It's back to the drawing board for hiring a new village administrator in Swansea.
So far the village has received seven applications for the position since an advertisement was placed earlier this month. During the personnel committee meeting Monday night, Mayor Ken Mueller told the board of trustees he isn't comfortable with the wording in the village ordinance that describes the role of the village administrator.
"With this wording, we almost have a city manager form of government, and that's not what we are," he said. "If you want a city manager form of government, then, you should put it to the voters and let them decide. The way this is written it changes this to a city manager form of government and that's not right."
Mueller suggested the board of trustees take another look at the village administrator contract and re-write it to more accurately reflect Swansea's form of government.
Swansea has a mayor (executive branch) and board of trustees (legislative body) form of government where the elected mayor and trustees are responsible for the legislative functions of the village, such as establishing policy and passing ordinances. In a city manager form of government, the city manager is appointed and is responsible for implementing policy and supervising city government.
The village is looking for a replacement the former administrator who left the $90,000 position about a year ago. Former village administrator John Openlander, who was hired in 2008, submitted his resignation to the village board in September and officially left the village Nov. 9. He left to take a city administrator position in another state.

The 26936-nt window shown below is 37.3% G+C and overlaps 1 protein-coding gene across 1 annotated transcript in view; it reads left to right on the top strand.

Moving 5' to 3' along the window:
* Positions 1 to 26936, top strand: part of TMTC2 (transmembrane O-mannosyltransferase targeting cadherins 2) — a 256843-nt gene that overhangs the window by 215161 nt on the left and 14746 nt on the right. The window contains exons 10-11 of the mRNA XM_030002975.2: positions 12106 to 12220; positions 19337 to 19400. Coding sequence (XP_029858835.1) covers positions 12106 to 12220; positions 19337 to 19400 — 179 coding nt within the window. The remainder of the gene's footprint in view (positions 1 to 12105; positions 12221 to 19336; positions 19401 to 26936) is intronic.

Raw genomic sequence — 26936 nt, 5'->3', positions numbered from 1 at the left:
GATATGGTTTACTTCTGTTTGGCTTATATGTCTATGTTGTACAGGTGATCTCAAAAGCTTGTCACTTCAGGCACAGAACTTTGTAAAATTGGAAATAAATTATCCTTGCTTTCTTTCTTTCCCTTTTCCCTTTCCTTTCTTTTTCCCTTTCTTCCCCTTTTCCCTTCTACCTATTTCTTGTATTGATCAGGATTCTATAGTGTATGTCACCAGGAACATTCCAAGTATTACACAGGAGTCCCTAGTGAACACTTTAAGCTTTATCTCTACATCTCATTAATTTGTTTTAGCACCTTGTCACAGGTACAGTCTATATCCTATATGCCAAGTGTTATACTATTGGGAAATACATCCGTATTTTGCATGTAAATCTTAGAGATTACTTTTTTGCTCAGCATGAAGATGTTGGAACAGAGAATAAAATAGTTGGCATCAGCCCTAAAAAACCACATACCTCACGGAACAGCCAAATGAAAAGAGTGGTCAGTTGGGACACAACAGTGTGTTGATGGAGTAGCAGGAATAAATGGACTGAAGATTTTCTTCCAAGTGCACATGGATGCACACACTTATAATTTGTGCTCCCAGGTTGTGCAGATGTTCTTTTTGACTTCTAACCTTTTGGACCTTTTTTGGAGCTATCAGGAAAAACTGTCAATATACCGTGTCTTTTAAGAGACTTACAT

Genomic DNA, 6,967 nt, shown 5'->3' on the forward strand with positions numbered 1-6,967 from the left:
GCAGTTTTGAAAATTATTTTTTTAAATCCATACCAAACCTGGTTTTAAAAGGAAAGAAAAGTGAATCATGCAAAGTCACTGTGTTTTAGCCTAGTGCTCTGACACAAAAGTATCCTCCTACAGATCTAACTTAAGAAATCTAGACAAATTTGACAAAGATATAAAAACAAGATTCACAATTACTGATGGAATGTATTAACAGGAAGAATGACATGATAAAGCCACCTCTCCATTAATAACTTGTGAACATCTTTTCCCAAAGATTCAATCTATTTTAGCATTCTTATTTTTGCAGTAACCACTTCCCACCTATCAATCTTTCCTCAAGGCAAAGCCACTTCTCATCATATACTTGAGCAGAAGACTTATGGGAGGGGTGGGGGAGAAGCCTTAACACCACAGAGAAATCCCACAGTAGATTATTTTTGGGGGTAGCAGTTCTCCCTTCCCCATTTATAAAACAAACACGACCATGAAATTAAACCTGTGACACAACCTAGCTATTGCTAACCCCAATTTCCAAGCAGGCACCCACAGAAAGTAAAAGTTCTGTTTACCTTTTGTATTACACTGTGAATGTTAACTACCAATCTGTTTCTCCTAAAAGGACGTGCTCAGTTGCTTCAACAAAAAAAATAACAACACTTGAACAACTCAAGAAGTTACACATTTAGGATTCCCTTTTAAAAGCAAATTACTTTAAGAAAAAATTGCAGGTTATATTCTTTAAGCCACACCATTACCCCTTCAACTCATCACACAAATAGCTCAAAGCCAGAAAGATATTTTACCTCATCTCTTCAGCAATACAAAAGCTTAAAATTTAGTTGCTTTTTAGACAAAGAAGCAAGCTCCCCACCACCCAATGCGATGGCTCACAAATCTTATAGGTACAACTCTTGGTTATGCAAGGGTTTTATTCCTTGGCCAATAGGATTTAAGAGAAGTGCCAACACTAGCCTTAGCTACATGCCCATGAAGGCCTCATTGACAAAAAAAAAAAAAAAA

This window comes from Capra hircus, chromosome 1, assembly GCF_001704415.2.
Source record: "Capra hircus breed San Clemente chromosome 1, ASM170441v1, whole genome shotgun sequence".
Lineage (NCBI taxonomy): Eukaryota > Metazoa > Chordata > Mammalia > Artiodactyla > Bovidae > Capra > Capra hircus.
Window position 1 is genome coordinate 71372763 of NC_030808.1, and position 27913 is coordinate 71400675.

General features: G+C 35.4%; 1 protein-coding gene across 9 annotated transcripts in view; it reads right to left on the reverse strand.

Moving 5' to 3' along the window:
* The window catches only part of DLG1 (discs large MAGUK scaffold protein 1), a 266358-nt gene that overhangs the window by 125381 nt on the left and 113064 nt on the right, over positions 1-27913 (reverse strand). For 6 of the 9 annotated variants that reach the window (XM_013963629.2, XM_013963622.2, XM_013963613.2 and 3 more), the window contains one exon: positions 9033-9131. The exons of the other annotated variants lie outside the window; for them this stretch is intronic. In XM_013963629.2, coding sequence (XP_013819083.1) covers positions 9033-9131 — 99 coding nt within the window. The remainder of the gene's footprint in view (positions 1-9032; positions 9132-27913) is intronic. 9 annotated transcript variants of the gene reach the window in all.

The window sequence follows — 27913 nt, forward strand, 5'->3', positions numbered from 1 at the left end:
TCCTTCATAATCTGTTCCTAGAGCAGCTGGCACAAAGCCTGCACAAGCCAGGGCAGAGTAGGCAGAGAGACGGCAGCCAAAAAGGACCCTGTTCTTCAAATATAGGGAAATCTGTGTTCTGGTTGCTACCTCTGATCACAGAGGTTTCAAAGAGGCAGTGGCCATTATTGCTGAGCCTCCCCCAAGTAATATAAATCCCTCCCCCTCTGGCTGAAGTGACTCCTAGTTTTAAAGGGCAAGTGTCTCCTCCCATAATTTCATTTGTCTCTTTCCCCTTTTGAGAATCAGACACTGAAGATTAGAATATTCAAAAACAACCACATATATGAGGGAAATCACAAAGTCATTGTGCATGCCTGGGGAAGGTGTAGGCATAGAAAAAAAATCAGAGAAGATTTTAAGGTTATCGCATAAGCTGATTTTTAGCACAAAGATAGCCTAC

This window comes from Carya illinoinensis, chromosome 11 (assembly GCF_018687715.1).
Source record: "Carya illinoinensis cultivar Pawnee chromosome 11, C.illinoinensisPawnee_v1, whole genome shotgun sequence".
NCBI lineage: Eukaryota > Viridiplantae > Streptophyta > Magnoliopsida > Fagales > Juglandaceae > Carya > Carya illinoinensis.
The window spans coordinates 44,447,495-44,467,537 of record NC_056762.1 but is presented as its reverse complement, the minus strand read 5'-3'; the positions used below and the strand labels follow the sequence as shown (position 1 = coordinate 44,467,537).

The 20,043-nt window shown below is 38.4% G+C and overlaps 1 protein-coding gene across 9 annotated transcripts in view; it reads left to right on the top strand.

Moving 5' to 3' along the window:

Mueller has said he believes Openlander's $90,000 salary was too high for the duties the village requires of an administrator. Even if the trustees approve a village administrator candidate, Mueller has the final say on whether to appoint their selection.
"I won't appoint anybody from another state," he said. "I won't appoint someone who wants $80,000 to $95,000 a year. I just won't and that's the way it is. That's the way it will be until the ordinance is rewritten."
Craig Coughlin has served as interim village administrator since Openlander's resignation.
Trustee Susan Schultz said that if the board decides to re-write the ordinance then the hiring process for a new administrator should be put on hold.
Trustee Ron Sutterfield agreed.
"I certainly have no problem looking back at the ordinance and making changes, including decreasing the job duties and lowering the salary," Sutterfield said.
Trustee Katherine Ruocco added: "If we are going to make changes to the ordinance, then we should hold off on hiring an administrator until we get that ironed out. It's not like we are in a hurry to get someone hired."
Trustee Brian Wells echoed Mueller's sentiments on hiring from the local candidate pool.
"I think it should be someone local, someone with a stake in the area," Wells said. "I think there are a lot of good candidates right in this area."
The issue was sent to the judiciary committee where committee members will look at the ordinance and make changes before presenting it to the entire board again.
Mueller swore in Danielle Beaupre as a new Swansea police officer, bringing the total number of officers on the force up to 19. A full force is 20 officers, said Swansea Police Chief Michael Arnold. Beaupre starts the police academy at Southwestern Illinois College on Friday and is expected to graduate in 10 weeks.
The board of trustees approved an ordinance that changes the deadline for requesting a matter be placed on the board agenda from 4:30 p.m. the Friday before a board meeting to 4:30 p.m. the Thursday before a board meeting. This change was made to give staff more time to get the requested items on the agenda.